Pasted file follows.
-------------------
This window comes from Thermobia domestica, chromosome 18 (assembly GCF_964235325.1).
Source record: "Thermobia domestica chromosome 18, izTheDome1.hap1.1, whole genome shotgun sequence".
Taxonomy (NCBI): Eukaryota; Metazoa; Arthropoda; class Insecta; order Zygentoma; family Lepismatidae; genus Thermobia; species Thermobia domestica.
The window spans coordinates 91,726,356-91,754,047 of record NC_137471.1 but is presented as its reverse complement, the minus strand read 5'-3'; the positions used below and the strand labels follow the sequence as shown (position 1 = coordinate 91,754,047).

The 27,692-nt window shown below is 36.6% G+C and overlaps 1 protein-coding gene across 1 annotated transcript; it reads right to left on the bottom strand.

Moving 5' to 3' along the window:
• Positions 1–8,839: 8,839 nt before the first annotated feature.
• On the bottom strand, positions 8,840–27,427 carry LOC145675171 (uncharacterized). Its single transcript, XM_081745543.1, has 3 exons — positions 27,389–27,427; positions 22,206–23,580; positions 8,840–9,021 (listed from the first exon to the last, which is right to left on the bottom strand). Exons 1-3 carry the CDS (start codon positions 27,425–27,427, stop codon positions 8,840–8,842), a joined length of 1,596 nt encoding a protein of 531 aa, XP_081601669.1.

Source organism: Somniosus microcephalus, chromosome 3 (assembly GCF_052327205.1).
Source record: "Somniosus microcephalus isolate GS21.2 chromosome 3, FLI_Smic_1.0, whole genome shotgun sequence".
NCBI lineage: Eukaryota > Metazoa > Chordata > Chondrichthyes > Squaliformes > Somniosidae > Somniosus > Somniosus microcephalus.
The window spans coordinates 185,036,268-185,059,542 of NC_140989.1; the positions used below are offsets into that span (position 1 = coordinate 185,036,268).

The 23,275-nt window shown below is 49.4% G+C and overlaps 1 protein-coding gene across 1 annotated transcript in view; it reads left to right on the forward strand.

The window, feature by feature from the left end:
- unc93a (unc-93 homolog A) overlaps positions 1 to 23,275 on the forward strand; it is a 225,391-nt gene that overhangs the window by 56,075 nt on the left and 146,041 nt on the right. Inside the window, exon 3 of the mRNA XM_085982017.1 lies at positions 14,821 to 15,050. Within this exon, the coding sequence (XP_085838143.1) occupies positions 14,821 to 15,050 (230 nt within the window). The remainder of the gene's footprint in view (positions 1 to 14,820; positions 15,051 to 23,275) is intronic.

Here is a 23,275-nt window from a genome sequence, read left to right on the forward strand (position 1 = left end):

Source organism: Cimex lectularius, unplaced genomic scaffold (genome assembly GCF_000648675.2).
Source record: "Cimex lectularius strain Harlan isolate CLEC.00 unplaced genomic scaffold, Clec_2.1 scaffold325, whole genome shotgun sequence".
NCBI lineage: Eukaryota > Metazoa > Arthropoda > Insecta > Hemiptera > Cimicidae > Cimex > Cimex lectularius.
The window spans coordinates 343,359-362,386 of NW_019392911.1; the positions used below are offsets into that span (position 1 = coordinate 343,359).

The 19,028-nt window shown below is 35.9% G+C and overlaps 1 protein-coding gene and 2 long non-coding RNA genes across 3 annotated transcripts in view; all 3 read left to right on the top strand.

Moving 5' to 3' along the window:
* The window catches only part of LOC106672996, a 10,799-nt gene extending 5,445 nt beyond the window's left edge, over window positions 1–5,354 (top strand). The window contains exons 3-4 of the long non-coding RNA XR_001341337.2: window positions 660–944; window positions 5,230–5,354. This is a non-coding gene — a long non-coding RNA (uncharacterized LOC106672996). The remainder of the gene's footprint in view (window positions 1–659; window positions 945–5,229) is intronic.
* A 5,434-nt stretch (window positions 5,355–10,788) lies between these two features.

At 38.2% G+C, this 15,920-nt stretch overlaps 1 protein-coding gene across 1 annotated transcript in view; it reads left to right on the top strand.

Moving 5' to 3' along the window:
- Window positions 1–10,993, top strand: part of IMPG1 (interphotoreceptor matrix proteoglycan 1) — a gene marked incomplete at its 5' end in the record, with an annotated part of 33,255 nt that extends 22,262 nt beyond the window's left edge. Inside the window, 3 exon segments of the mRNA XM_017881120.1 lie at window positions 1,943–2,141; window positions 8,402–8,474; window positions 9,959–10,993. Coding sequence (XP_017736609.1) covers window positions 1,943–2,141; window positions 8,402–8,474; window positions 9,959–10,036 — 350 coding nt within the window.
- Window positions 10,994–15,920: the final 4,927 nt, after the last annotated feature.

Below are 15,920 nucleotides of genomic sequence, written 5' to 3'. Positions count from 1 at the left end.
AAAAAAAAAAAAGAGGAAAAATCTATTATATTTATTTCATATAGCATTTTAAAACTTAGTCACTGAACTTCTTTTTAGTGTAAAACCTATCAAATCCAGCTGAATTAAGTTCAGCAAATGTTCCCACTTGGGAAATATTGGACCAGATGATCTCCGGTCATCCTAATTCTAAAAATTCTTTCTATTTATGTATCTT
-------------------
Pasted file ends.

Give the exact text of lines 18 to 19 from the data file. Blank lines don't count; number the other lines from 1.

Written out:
Source record: "Cimex lectularius strain Harlan isolate CLEC.00 unplaced genomic scaffold, Clec_2.1 scaffold325, whole genome shotgun sequence".
NCBI lineage: Eukaryota > Metazoa > Arthropoda > Insecta > Hemiptera > Cimicidae > Cimex > Cimex lectularius.